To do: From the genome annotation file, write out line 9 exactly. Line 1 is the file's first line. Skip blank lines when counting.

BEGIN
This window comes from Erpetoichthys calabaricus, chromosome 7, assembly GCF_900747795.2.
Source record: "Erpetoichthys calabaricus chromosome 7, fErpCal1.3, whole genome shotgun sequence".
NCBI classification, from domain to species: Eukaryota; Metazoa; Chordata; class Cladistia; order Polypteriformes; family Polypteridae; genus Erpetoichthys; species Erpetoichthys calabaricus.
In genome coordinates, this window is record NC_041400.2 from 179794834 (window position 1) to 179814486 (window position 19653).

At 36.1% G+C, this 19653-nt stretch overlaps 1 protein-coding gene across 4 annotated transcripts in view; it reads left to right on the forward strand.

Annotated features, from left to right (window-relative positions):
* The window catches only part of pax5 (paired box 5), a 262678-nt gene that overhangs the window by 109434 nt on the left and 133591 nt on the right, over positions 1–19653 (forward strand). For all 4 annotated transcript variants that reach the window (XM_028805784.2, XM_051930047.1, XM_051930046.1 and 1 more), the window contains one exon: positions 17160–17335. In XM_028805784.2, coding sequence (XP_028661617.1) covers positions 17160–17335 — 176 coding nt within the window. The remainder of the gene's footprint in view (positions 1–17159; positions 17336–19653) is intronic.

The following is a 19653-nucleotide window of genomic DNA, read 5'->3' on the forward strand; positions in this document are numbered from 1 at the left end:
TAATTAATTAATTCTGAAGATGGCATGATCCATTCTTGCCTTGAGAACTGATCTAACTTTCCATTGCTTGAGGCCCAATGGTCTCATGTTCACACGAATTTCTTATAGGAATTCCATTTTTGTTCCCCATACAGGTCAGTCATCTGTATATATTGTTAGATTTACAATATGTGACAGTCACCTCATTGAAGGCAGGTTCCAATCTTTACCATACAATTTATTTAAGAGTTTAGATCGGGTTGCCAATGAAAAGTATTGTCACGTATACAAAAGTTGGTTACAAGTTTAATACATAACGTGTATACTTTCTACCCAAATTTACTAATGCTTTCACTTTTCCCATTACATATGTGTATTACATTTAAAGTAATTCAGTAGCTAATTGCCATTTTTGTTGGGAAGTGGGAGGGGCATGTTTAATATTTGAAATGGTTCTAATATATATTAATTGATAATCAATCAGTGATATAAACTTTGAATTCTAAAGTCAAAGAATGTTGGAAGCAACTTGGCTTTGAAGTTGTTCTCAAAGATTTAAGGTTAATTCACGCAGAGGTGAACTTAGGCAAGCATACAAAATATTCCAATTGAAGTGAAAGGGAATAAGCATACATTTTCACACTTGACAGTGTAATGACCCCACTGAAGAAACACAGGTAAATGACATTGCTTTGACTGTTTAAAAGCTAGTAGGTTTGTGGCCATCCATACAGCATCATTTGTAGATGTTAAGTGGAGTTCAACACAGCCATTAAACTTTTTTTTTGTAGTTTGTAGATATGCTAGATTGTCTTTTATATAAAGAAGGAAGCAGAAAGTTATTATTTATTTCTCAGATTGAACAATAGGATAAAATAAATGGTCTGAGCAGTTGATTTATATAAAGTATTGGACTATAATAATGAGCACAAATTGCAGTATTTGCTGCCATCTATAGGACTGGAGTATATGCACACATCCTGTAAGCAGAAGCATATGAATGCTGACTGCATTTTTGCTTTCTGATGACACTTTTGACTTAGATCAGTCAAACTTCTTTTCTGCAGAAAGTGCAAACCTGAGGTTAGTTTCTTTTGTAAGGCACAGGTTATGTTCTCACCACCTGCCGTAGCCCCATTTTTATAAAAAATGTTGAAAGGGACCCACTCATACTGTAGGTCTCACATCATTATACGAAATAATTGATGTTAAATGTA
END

TAATTAATTAATTCTGAAGATGGCATGATCCATTCTTGCCTTGAGAACTGATCTAACTTTCCATTGCTTGAGGCCCAATGGTCTCATGTTCACACGAATTTCTTATAGGAATTCCATTTTTGTTCCCCATACAGGTCAGTCATCTGTATATATTGTTAGATTTACAATATGTGACAGTCACCTCATTGAAGGCAGGTTCCAATCTTTACCATACAATTTATTTAAGAGTTTAGATCGGGTTGCCAATGAAAAGTATTGTCACGTATACAAAAGTTGGTTACAAGTTTAATACATAACGTGTATACTTTCTACCCAAATTTACTAATGCTTTCACTTTTCCCATTACATATGTGTATTACATTTAAAGTAATTCAGTAGCTAATTGCCATTTTTGTTGGGAAGTGGGAGGGGCATGTTTAATATTTGAAATGGTTCTAATATATATTAATTGATAATCAATCAGTGATATAAACTTTGAATTCTAAAGTCAAAGAATGTTGGAAGCAACTTGGCTTTGAAGTTGTTCTCAAAGATTTAAGGTTAATTCACGCAGAGGTGAACTTAGGCAAGCATACAAAATATTCCAATTGAAGTGAAAGGGAATAAGCATACATTTTCACACTTGACAGTGTAATGACCCCACTGAAGAAACACAGGTAAATGACATTGCTTTGACTGTTTAAAAGCTAGTAGGTTTGTGGCCATCCATACAGCATCATTTGTAGATGTTAAGTGGAGTTCAACACAGCCATTAAACTTTTTTTTTGTAGTTTGTAGATATGCTAGATTGTCTTTTATATAAAGAAGGAAGCAGAAAGTTATTATTTATTTCTCAGATTGAACAATAGGATAAAATAAATGGTCTGAGCAGTTGATTTATATAAAGTATTGGACTATAATAATGAGCACAAATTGCAGTATTTGCTGCCATCTATAGGACTGGAGTATATGCACACATCCTGTAAGCAGAAGCATATGAATGCTGACTGCATTTTTGCTTTCTGATGACACTTTTGACTTAGATCAGTCAAACTTCTTTTCTGCAGAAAGTGCAAACCTGAGGTTAGTTTCTTTTGTAAGGCACAGGTTATGTTCTCACCACCTGCCGTAGCCCCATTTTTATAAAAAATGTTGAAAGGGACCCACTCATACTGTAGGTCTCACATCATTATACGAAATAATTGATGTTAAATGTA